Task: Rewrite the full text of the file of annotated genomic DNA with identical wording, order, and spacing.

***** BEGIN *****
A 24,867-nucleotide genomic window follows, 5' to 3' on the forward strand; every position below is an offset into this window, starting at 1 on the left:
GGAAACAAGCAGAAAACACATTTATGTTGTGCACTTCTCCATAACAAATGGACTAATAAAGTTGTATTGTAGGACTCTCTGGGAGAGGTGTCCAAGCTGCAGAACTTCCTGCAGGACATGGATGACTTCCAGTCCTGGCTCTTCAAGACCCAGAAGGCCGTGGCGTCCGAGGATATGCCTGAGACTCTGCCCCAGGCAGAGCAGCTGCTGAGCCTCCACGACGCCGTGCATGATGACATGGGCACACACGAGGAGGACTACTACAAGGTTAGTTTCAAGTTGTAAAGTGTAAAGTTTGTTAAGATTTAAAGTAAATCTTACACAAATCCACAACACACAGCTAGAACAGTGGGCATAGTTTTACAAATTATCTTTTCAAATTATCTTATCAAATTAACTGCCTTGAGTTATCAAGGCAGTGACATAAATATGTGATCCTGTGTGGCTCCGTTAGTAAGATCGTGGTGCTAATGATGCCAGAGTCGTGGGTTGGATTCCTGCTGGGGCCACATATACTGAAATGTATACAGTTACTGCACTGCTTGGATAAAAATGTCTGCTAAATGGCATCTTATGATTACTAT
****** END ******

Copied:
A 24,867-nucleotide genomic window follows, 5' to 3' on the forward strand; every position below is an offset into this window, starting at 1 on the left:
GGAAACAAGCAGAAAACACATTTATGTTGTGCACTTCTCCATAACAAATGGACTAATAAAGTTGTATTGTAGGACTCTCTGGGAGAGGTGTCCAAGCTGCAGAACTTCCTGCAGGACATGGATGACTTCCAGTCCTGGCTCTTCAAGACCCAGAAGGCCGTGGCGTCCGAGGATATGCCTGAGACTCTGCCCCAGGCAGAGCAGCTGCTGAGCCTCCACGACGCCGTGCATGATGACATGGGCACACACGAGGAGGACTACTACAAGGTTAGTTTCAAGTTGTAAAGTGTAAAGTTTGTTAAGATTTAAAGTAAATCTTACACAAATCCACAACACACAGCTAGAACAGTGGGCATAGTTTTACAAATTATCTTTTCAAATTATCTTATCAAATTAACTGCCTTGAGTTATCAAGGCAGTGACATAAATATGTGATCCTGTGTGGCTCCGTTAGTAAGATCGTGGTGCTAATGATGCCAGAGTCGTGGGTTGGATTCCTGCTGGGGCCACATATACTGAAATGTATACAGTTACTGCACTGCTTGGATAAAAATGTCTGCTAAATGGCATCTTATGATTACTAT